Church v. Moon Freight Lines, Inc., 791 F. Supp. 792 (E.D. Mo. 1992)
May 29, 1992
MOON FREIGHT LINES, INC. and Kenneth P. Burton, Defendants/Third Party Plaintiffs,
Kathleen L. Church, Third Party Defendant.
United States District Court, E.D. Missouri, E.D.
Mark Belz, Belz & Beckemeier, St. Louis, Mo., for plaintiffs.
Robert Nussbaumer, Funsch & Nussbaumer, St. Louis, Mo., for defendants.
Gerard T. Noce, Evans & Dixon, St. Louis, Mo., for third party defendant.
LIMBAUGH, District Judge.
This matter is before the Court on the third-party defendant Kathleen Church's motion to dismiss or in the alternative, for partial summary judgment. Ms. Church seeks the dismissal of the third-party complaint against her for contribution in light of the recent Missouri Supreme Court decision in Hartman v. Hartman/Armstrong v. Armstrong, 821 S.W.2d. 852 (Mo.banc 1991). Defendants/third-party plaintiffs have filed a response in opposition to the motion.
Ms. Church, the natural mother of the minor child Sarah Church, avers that because the plaintiffs did not implead her as a party defendant or challenge the parental immunity doctrine prior to the December 17, 1991 decision in Hartman, defendants cannot maintain a contribution action against her now. Defendants/third-party plaintiffs argue that a third-party action for contribution is separate and distinct from the tort claim asserted by plaintiffs against defendants; thus it does not matter whether or not plaintiffs assert a claim against the third-party defendant.
In Missouri Pacific Railroad Co. v. Whitehead & Kales Co., 566 S.W.2d 466 (Mo.banc 1978), the Missouri Supreme Court created a new right of contribution or apportionment of liability based on the relative fault or responsibility of the tort-feasors for damages resulting from the tort. However, the Court noted that "[t]he right to non-contractual indemnity presupposes actionable negligence of both parties toward a third party." Id., at 468. Consequently, the Missouri courts have since found certain exceptions to the application of a third-party action for contribution. One of these exceptions is the doctrine of parental immunity. Kendall v. Sears, Roebuck & Co., 634 S.W.2d 176 (Mo.banc 1982); Kohler v. Rockwell Int'l and J.R. Prewitt & Sons, 600 S.W.2d 647 (Mo.App. 1980); see also, Morris v. Rancourt, 565 F. Supp. 64 (E.D.Mo.1983). These cases found that the right to contribution is derivative from the basic liability of the third-party defendant to the plaintiff, therefore *793 Whitehead & Kales is inapplicable to cases wherein the third-party defendant is immune from suit. Morris, at 66. Thus, because parental immunity shields the minor's parent from any liability for negligent acts (partly or wholly responsible for the minor's damages), other tortfeasor-defendants are barred from asserting any claims for contribution or indemnity against the parent. Kendall, at 179.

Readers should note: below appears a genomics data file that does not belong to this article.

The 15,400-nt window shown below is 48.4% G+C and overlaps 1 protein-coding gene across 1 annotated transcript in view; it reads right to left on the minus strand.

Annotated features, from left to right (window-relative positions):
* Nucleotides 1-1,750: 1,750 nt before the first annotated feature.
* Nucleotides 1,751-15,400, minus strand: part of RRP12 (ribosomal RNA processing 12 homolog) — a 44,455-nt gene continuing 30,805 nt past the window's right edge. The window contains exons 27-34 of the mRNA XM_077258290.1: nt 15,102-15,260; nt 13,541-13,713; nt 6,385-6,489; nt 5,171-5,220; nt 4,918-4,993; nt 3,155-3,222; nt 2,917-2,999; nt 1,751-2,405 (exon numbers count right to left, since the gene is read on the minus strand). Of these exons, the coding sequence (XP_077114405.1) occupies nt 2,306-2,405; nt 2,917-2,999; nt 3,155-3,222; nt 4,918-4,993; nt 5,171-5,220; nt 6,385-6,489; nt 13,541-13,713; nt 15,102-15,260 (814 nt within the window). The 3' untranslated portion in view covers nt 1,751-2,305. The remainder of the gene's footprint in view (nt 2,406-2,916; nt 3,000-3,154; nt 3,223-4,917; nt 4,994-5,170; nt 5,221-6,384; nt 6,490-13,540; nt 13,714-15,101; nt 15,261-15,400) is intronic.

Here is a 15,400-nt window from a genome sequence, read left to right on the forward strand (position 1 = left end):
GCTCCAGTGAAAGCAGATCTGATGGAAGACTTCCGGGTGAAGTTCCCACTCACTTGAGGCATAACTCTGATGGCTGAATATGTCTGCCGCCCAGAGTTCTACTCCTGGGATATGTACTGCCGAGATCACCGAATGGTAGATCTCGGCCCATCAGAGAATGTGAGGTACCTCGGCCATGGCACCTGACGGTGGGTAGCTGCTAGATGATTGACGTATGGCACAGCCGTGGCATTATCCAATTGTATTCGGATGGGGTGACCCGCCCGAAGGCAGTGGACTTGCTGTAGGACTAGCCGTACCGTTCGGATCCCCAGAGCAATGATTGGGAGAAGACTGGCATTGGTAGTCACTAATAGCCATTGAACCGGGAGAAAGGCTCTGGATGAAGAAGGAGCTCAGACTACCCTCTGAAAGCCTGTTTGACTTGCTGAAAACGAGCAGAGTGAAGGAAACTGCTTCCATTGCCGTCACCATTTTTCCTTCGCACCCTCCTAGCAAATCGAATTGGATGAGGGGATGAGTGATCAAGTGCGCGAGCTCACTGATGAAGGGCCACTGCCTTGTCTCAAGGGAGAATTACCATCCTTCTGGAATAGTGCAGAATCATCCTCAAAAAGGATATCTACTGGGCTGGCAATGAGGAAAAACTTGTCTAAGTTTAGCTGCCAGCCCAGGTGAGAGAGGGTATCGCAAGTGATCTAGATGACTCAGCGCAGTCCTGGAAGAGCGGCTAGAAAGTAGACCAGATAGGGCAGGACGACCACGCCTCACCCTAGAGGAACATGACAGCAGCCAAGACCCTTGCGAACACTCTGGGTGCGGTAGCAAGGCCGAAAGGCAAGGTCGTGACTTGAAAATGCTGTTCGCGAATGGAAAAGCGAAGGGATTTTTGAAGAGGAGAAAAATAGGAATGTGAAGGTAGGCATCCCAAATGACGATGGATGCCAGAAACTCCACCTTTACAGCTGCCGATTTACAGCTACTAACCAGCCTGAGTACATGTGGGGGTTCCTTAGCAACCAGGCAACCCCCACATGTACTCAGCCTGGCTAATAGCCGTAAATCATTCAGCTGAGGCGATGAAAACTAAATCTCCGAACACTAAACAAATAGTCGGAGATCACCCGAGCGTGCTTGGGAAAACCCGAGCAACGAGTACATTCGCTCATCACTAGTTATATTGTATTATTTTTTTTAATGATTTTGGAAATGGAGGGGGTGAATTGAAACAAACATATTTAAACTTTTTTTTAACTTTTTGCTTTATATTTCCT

Normally, this would bring an end to the discussion on the issue at hand; however, recently the Missouri Supreme Court ruled in favor of abrogating the parental immunity doctrine, thereby allowing minor unemancipated children to bring negligence actions against their parents. Hartman, supra. As regards application of the Hartman ruling, the Court specifically stated:
This holding shall apply only to those cases pending in the trial court in which a claim challenging and seeking the overturn of parental immunity doctrine has been timely raised as of the date of issuance of this opinion as well as to those cases in which appealable orders have been entered by the trial court and in which the aggrieved party (or parties) has preserved such issue in a timely manner for appellate review as of the date of issuance of this opinion and to causes of action that arise after the date of issuance of this opinion.
Third-party defendant asserts that since plaintiffs did not file any claim against her or challenge the parental immunity doctrine prior to the issuance date of the Hartman opinion (December 17, 1991), the defendants/third-party plaintiffs are foreclosed from asserting their cause of action for contribution. This Court disagrees.
Defendants/third-party plaintiffs first attempted to file their third-party petition for contribution in January 1991. This Court granted third-party defendant's motion to dismiss the third-party complaint without prejudice on August 28, 1991. The Court specifically recognized the pending cases of Hartman v. Hartman/Armstrong v. Armstrong, supra. and granted the motion to dismiss with the proviso that the defendants would be allowed to refile their third-party petition if the Missouri Supreme Court did abrogate the doctrine of parental immunity. Under these circumstances, this Court believes that the spirit and intent of the "retroactive application" paragraph within Hartman allows these defendants to assert their claim for contribution against Ms. Church. The Court in Hartman did not specify that only pending cases in which the plaintiff minor child has made a claim against the parent can now proceed. It refers only to the "aggrieved party (or parties)". In the instant matter, the defendants/third-party plaintiffs are the "aggrieved parties". The defendants/third-party plaintiffs challenged the doctrine of parental immunity by attempting to file a third-party petition for contribution against the minor child plaintiff's mother. When this Court granted the motion to dismiss without prejudice and specifically stated that defendants would be allowed to refile their petition (depending upon the Missouri Supreme Court's decision), the claim challenging the doctrine of parental immunity was timely raised and preserved.
IT IS HEREBY ORDERED that the third-party defendant's motion to dismiss or in the alternative, for partial summary judgment be and is DENIED.